How to Fill Out a Notary Affidavit

By John Stevens J.D.

The signature within important documents is often all that prevents fraud. The problem with signatures is that they can be forged. To minimize the risk of forgery, states designate individuals who pass a background check and a written examination as Notary Publics. A Notary Public is a neutral party that confirms the identity of the signing party either prior to or after the document has been signed. As proof of the authenticity of the signature, the notary attaches an affidavit. Although some variation between the states exists as to how the affidavit is filled out, the process is mostly uniform.

Fill in the name of the state in which the signing has or will take place. This field is usually in the upper left corner of the affidavit.

Fill in the name of the county in which the signing has or will take place. This field is usually located just below the state field.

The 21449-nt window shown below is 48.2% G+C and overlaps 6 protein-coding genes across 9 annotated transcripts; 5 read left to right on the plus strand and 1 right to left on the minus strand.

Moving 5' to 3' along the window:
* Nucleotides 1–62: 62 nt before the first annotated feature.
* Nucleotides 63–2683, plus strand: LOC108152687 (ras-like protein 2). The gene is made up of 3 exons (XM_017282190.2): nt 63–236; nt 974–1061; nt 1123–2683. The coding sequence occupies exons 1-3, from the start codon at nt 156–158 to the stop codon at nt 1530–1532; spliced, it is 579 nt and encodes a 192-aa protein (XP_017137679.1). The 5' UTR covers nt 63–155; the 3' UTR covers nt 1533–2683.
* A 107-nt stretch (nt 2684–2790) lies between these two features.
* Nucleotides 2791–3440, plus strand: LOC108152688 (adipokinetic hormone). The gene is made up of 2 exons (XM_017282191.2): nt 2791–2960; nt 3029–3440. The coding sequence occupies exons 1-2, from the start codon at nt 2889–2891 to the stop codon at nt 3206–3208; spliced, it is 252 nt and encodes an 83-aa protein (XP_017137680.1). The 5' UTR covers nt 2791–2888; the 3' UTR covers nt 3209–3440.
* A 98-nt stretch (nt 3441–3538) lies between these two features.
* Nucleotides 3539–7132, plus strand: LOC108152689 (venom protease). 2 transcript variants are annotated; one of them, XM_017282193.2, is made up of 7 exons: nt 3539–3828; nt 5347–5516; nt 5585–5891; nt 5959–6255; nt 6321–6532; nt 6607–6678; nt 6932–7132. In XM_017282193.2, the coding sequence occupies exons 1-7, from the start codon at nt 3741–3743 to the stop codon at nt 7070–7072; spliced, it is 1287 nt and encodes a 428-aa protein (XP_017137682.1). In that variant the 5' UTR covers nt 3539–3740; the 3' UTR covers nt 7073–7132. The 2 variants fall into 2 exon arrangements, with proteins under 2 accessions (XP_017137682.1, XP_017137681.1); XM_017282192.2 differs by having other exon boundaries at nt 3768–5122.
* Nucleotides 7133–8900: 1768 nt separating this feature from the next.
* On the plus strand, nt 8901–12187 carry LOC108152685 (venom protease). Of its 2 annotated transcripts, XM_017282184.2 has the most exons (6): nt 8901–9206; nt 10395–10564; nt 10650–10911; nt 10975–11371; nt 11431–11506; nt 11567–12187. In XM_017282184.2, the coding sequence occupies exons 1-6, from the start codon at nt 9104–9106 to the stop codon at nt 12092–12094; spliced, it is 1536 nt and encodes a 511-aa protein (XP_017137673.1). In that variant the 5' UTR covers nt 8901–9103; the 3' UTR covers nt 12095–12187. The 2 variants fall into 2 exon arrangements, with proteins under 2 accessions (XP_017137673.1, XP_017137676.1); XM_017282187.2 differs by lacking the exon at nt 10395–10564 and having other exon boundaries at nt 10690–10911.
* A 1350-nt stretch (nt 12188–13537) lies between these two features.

Enter the date of the notarization where prompted. The date the document was actually signed must not be indicated here, unless the signing occurs on the date of notarization.

Insert the notary's name where prompted. Note that some financial institutions require that the words "Notary Public" follow the notary's name. For example, "John Smith, Notary Public ..."

Fill in the name of the person(s) who have or will sign the document being notarized. The person's middle name or initial is only required if the document being notarized requires it. Look at the signature block on the document being notarized to determine whether the middle name or initial must appear on the affidavit.

Sign at the signature block at the bottom of the affidavit.

Apply the notary seal where prompted. If the affidavit does not indicate where the seal must be placed, position the seal to the right to the signature block.

About the Author

John Stevens has been a writer for various websites since 2008. He holds an Associate of Science in administration of justice from Riverside Community College, a Bachelor of Arts in criminal justice from California State University, San Bernardino, and a Juris Doctor from Whittier Law School. Stevens is a lawyer and licensed real-estate broker.

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